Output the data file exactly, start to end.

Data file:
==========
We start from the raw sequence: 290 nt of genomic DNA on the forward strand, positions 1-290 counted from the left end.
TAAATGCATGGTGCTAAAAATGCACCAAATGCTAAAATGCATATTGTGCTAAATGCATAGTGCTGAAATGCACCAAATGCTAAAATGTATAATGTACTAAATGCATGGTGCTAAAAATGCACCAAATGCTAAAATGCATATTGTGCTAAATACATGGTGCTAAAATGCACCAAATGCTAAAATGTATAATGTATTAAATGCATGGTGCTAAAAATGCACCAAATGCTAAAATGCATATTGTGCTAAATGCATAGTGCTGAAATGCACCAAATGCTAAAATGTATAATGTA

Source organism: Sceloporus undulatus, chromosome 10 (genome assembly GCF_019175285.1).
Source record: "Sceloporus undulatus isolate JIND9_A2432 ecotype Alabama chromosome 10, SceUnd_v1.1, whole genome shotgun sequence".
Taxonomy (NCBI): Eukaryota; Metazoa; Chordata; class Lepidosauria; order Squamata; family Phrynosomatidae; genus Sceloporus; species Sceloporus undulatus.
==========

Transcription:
We start from the raw sequence: 290 nt of genomic DNA on the forward strand, positions 1-290 counted from the left end.
TAAATGCATGGTGCTAAAAATGCACCAAATGCTAAAATGCATATTGTGCTAAATGCATAGTGCTGAAATGCACCAAATGCTAAAATGTATAATGTACTAAATGCATGGTGCTAAAAATGCACCAAATGCTAAAATGCATATTGTGCTAAATACATGGTGCTAAAATGCACCAAATGCTAAAATGTATAATGTATTAAATGCATGGTGCTAAAAATGCACCAAATGCTAAAATGCATATTGTGCTAAATGCATAGTGCTGAAATGCACCAAATGCTAAAATGTATAATGTA

Source organism: Sceloporus undulatus, chromosome 10 (genome assembly GCF_019175285.1).
Source record: "Sceloporus undulatus isolate JIND9_A2432 ecotype Alabama chromosome 10, SceUnd_v1.1, whole genome shotgun sequence".
Taxonomy (NCBI): Eukaryota; Metazoa; Chordata; class Lepidosauria; order Squamata; family Phrynosomatidae; genus Sceloporus; species Sceloporus undulatus.